They depicted Elizabeth Short as a woman who “prowled Hollywood Boulevard” wearing revealing clothes.
They called her an adventuress—which led to Short’s nickname: the Black Dahlia.
A year before Short’s murder, there was a popular film called The Blue Dahlia. Veronica Lake and Doris Dowling play typical noir seductresses and the events of the film center around a nightclub called the Blue Dahlia. Since Short was a nightclub goer and apparently wore provocative clothing—often black—she got the nickname.
But who thought of it first?
No one knows. Some even speculate the name came from Short’s own friends—before she became a media sensation. The public took to the nickname like a moth to a flame. They were hungry for any news about The Black Dahlia and the person who had taken her life.
About one week after the discovery of Short’s body, the Examiner received a phone call congratulating them on how they were covering the case. At the end of the call, the caller made a statement that would make anyone’s blood run cold. He claimed to be the person behind the murder.
He also said that he planned on giving himself up to authorities, but not before he would send some souvenirs of Short to the newspaper.
Was it that easy? Was the case really solved already?
The unnamed man really did send a package, but it didn’t get to the newspaper. The US postal service stopped a suspicious envelope on January 24 because the sender had written the address in cut out letters.
And there was something else that made the letter standout as a clue. It said on the outside of the envelope: “Here is Dahlia’s belongings letter to follow”.
You didn’t need to be Sherlock Holmes to know this package was important to the Black Dahlia case—but what was in it?
Detectives eventually got their hands on the manila envelope and tore it open.
Likely they thought the package was a hoax by someone with a twisted sense of humor. However, when they saw the contents, they knew it was something much more sinister. Inside were photographs of Short, her birth certificate and some business cards. More surprisingly, the sender had included an address book with a name clearly embossed on the cover:
Remember Hansen? He was Short’s lover, and her best friend’s lover as well. Maybe this was Hansen’s way of turning himself in. If so, the case would be easy to solve.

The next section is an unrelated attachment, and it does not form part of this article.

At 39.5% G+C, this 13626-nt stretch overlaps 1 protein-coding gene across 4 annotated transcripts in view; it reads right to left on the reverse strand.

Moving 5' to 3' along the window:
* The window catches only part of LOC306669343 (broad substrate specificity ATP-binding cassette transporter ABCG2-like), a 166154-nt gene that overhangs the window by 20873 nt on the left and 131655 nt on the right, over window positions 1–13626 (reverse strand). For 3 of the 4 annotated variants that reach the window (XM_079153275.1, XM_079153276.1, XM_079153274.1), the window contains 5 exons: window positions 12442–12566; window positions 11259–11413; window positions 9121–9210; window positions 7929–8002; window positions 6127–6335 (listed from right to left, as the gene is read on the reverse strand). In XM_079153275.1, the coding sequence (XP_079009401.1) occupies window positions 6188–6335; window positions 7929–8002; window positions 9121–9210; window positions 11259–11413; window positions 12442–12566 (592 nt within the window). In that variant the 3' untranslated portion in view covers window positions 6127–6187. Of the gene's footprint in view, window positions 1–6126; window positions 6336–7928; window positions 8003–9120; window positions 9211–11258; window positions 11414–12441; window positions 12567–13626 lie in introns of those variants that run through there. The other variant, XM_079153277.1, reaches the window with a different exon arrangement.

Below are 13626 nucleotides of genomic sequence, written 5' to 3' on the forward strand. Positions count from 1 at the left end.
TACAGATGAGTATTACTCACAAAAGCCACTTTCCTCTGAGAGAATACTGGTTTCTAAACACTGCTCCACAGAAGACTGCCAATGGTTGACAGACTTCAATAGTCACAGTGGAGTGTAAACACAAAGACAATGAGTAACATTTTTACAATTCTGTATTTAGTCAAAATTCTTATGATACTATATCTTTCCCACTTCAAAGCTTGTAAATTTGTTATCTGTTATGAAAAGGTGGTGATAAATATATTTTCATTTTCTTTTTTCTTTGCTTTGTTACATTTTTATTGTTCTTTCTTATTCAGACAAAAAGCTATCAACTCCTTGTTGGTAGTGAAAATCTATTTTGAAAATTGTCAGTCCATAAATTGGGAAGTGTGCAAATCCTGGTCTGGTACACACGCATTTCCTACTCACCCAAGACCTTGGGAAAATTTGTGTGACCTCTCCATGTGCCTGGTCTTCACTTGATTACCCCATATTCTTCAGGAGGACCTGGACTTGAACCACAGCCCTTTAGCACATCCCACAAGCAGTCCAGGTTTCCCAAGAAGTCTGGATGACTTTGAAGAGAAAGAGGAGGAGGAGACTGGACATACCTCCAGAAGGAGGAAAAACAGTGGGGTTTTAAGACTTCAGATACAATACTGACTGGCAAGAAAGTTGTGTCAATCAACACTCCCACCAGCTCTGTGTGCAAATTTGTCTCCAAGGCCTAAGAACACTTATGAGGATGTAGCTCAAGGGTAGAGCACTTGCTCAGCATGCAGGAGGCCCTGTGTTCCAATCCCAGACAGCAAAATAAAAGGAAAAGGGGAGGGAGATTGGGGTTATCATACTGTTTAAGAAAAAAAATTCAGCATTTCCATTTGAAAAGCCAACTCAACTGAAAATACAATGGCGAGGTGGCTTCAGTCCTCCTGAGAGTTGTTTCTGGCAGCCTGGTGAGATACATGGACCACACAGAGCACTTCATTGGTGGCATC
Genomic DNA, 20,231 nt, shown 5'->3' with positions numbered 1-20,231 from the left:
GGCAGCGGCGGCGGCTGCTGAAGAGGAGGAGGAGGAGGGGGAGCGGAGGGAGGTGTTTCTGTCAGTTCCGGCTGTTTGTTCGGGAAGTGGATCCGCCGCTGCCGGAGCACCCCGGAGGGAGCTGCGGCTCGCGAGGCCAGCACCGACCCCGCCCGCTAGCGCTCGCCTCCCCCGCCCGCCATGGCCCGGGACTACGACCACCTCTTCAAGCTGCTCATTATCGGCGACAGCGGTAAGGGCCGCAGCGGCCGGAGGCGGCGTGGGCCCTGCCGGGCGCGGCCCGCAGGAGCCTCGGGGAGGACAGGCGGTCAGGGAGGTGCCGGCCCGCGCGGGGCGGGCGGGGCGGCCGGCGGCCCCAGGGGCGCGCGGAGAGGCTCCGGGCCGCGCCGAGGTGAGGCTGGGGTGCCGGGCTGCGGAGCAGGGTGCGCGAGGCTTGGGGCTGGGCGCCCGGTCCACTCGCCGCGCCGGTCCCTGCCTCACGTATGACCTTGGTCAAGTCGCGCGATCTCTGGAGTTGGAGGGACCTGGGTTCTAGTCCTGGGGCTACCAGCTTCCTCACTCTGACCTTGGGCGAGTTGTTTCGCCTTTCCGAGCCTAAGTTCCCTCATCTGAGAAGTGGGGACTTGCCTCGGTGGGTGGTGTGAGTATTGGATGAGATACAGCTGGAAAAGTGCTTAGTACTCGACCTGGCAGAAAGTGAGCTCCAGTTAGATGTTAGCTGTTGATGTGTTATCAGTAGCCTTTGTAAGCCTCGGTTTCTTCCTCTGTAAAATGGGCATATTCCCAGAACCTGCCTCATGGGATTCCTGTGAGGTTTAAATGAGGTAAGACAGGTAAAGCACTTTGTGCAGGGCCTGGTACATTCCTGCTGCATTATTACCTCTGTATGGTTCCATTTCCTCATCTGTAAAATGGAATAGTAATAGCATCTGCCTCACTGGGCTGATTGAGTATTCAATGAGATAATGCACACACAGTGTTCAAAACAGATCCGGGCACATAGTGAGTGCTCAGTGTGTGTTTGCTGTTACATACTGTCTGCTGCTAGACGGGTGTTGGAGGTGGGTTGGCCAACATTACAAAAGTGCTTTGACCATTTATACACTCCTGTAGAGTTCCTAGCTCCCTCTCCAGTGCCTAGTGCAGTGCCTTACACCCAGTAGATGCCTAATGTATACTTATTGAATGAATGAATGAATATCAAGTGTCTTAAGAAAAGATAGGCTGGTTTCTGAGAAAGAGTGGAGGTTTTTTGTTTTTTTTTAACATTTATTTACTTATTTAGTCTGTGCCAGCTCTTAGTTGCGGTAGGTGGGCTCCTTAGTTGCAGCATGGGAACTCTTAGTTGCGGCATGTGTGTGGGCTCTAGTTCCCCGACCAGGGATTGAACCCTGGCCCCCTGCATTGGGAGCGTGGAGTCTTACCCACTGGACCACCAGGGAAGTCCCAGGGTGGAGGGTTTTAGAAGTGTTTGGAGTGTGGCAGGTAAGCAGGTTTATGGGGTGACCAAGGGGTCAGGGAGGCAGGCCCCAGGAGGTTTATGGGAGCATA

Mark Hansen’s name on the cover of the address book was already pretty incriminating, but the detectives wanted proof that it was Hansen who had actually sent the parcel. To do this, they needed fingerprints.
Sadly, the sender of the package had wiped all the contents clean with gasoline—much as he’d done with Short's body.
The contents were free of fingerprints. The envelope, however, was not.
Experts lifted a few fingerprints from the envelope and sent them to the FBI—they were the ones who could test them, come up with a match, and hopefully solve this case. The FBI received the package containing the fingerprint samples and started their procedure.
Except once they started they realized something devastating. Somehow, the fingerprints were now unreadable.
Something—or someone—had tampered with the only evidence they had to convict Hansen.
On the same day as the package arrived at the Examiner, there was a stunning discovery. It occurred about two kilometers (three miles) from where the woman and her daughter had first discovered Short’s body. An unidentified person had found a handbag and a single black suede shoe.
Again, this was another potential for fingerprints.
Unfortunately, the killer had been clever again: he—or she—had wiped both items with gasoline. Investigators, however, still wanted to talk to Hansen and see if he had any involvement in the case.